With the headline motives agreed, the rub is not only in implementation but in deeper systemic issues of ethics, good governance and global financial accountability. A heavy-handed approach via more layers of regulation is likely to undo any of the benefits the transformation plan seeks to achieve.
Business is already reeling under mounting costs within South Africa. At the same time that the President rightly calls for making it easy to do business, the threat of state intervention can make South Africa uncompetitive on the global market.
Attempts to redress inequality and ownership may need the state to step in. But, can the state really be trusted to do this equitably and transparently?
With too many question-marks about state capture, crony capitalism, rent-seekers and political patronage, the language of ‘radical economic transformation’ may just be a euphemism for extending the networks of well-connected individuals with little trickle-down to the ordinary population. With a trust deficit in the ability of the Zuma administration to deliver good governance, both domestic and foreign business will be right to be sceptical.
What happened in Parliament last night is not a joke but a disgrace to the country.💔#SONA17
— lungstr.dj (@lungstr_dj) February 10, 2017
With the hands of the state dirtied by multiple scandals and increasing corruption, additional regulations may also negatively affect South Africa as a destination for foreign investment. And, whilst cartels (and monopolies) certainly do negatively impact South Africa’s citizens, a sledgehammer approach can again force many to look for offshore investment opportunities rather than invest within our borders.
An approach that perpetuates, on a racial basis, a negative view of a sector of South African business not only sews division within society, it kills the goose that lays the golden egg.
Don’t expect President Zuma’s SONA remarks to go unnoticed in the board-rooms of London or Washington and amongst the ratings agencies. But then again, with a renewed commitment to China in the SONA speech, South Africa clearly knows where the next tranche of investment will come from.
Finally, even if we agree on the need for transformation, this will only succeed in a climate of economic growth. And this was SONA2017’s glaring omission. Transformation got the lion’s share of the President’s attention. But growth didn’t. It was more a speech about redistribution and redress (in ownership terms) than about forging a new economic course to meaningfully increase GDP in a sustainable way.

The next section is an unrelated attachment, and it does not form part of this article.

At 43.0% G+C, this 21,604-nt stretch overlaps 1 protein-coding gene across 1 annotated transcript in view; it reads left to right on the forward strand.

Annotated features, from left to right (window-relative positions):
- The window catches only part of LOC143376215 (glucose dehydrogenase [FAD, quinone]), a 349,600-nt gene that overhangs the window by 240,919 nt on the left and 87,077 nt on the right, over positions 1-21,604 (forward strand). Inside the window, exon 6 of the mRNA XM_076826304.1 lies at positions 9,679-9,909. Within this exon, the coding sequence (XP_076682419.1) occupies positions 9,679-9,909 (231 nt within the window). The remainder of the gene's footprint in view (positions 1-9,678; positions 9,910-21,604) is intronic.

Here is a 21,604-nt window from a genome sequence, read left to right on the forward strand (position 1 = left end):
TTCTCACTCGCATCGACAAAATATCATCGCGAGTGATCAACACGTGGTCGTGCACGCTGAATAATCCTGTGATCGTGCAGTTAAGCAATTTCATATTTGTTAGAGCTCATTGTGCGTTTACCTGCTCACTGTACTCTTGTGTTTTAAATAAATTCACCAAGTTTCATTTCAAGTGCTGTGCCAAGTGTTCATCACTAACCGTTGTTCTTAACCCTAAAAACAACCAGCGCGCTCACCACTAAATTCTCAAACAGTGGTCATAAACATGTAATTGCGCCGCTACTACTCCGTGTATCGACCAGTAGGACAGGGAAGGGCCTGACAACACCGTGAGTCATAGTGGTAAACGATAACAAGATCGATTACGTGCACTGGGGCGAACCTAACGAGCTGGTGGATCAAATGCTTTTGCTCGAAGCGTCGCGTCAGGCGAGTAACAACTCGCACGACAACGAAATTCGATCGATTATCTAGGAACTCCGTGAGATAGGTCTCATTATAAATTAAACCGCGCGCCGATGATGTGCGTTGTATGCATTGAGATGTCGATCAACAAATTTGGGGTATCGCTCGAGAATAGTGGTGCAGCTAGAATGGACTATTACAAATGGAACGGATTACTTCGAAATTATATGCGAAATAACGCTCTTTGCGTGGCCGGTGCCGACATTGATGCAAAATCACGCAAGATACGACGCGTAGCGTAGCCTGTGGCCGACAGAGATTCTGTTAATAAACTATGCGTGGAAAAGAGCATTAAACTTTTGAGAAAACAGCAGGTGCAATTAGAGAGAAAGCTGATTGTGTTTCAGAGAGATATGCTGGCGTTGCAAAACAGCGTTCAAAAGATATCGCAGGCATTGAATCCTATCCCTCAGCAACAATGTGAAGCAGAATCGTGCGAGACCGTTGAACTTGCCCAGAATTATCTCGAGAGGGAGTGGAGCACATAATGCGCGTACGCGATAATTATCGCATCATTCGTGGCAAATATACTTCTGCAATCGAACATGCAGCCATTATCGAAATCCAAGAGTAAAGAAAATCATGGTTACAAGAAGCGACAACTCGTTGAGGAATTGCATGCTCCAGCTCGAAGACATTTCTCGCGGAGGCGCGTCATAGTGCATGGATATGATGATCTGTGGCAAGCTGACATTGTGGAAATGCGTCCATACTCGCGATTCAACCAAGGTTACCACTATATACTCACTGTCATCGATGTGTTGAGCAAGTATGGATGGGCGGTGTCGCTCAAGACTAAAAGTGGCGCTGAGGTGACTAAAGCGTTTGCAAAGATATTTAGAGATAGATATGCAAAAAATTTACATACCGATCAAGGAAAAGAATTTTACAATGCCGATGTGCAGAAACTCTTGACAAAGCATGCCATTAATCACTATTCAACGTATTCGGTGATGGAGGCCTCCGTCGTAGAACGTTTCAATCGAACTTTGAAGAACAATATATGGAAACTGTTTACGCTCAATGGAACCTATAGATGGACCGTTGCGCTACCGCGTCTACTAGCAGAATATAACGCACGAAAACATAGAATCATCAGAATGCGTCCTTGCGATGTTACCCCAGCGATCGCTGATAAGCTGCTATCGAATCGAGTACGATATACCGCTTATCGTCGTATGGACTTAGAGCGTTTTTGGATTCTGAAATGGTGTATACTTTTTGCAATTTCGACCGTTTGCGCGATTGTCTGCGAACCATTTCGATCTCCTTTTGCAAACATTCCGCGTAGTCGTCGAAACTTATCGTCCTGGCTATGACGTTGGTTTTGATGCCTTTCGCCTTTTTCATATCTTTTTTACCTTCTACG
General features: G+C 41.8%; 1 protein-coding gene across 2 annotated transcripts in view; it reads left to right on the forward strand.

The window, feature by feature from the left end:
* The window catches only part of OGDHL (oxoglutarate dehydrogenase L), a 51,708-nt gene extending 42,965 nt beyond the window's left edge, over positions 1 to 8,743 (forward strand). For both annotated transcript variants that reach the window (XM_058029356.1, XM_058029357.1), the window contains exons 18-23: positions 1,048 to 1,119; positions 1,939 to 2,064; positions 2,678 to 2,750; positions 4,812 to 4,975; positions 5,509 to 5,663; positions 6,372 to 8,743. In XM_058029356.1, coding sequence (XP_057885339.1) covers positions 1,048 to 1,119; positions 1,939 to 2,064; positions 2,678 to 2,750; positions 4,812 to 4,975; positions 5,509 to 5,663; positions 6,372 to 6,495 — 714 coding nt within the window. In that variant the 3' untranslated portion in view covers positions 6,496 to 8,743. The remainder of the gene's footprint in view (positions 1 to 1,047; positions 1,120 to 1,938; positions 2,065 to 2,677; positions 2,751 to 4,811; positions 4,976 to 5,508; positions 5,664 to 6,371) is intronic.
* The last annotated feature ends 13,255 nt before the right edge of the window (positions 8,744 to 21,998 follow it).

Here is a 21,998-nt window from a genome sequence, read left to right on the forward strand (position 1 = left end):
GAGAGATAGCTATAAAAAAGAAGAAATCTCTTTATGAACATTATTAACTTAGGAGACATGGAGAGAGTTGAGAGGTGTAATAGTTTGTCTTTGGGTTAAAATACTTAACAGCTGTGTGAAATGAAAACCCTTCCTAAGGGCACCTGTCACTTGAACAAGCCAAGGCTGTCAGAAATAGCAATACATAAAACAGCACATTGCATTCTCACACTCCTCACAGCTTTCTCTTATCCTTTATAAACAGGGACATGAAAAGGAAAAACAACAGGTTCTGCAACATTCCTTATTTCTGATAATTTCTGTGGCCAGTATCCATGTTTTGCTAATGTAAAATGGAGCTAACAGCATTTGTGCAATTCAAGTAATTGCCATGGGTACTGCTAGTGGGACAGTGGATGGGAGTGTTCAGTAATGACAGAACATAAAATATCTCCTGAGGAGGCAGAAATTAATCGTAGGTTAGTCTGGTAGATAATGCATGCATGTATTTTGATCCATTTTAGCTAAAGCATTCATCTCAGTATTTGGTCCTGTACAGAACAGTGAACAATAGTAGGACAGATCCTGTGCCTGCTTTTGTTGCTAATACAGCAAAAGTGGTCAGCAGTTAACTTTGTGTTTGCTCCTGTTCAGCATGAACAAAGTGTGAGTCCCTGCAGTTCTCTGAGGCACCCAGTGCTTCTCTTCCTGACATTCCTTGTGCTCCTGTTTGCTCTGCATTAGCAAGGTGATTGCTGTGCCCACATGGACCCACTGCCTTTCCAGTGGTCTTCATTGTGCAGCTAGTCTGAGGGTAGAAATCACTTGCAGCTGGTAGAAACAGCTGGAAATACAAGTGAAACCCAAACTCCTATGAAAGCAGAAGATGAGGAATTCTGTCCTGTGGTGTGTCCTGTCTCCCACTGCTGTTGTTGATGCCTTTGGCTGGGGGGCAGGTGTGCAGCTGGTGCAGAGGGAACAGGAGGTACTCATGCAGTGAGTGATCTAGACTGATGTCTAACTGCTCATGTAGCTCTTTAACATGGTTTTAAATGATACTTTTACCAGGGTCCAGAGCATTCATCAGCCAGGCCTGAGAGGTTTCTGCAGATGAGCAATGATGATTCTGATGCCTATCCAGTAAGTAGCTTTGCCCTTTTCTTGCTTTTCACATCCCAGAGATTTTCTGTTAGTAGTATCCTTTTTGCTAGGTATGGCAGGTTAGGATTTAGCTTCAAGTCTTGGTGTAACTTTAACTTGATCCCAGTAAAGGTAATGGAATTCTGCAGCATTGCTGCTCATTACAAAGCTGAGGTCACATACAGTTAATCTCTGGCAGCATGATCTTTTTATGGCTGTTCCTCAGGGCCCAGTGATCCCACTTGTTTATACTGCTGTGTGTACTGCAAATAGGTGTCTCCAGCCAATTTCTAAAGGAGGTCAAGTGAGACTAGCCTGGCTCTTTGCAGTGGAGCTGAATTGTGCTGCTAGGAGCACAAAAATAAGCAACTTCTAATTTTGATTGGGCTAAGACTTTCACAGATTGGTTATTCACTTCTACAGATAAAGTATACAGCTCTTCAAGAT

You have to pity Finance Minister, Pravin Gordhan after last night. He has to bear the consequences of explaining all the ‘radical’ terminology to investors and those pesky folks at S&P and Fitch. He will have to count the cost of a government simply unable to deregulate the economy and unblock the drain of ailing state-owned-enterprises. He will have to be the bearer of even more onerous taxes to fund a continued commitment to ideology that lacks a competitive driver for real growth.
Devoid of innovative policy but full of populist rhetoric, this SONA plays to an ever-decreasing support-base of the President.
Perhaps the real pity is that the sentiments therein could’ve gained broader buy-in if they were couched in more diplomatic language and coming from a credible, respected President and his government. After all, this economy cannot be in the hands of the few. It must be inclusive. It has to work for all. But making it a ‘them vs us’ battle on racial lines helps no-one – especially those 40% of South Africans still unemployed.
SONA’s violent prelude and the substance of the speech really did reflect the state of the nation – fractured, factionalised, frustrated and fraught with uncertainty. South Africa deserved better all round.
- Daniel Silke is director of the Political Futures Consultancy and is a noted keynote speaker and commentator. Views expressed are his own. Follow him on Twitter at @DanielSilke or visit his website.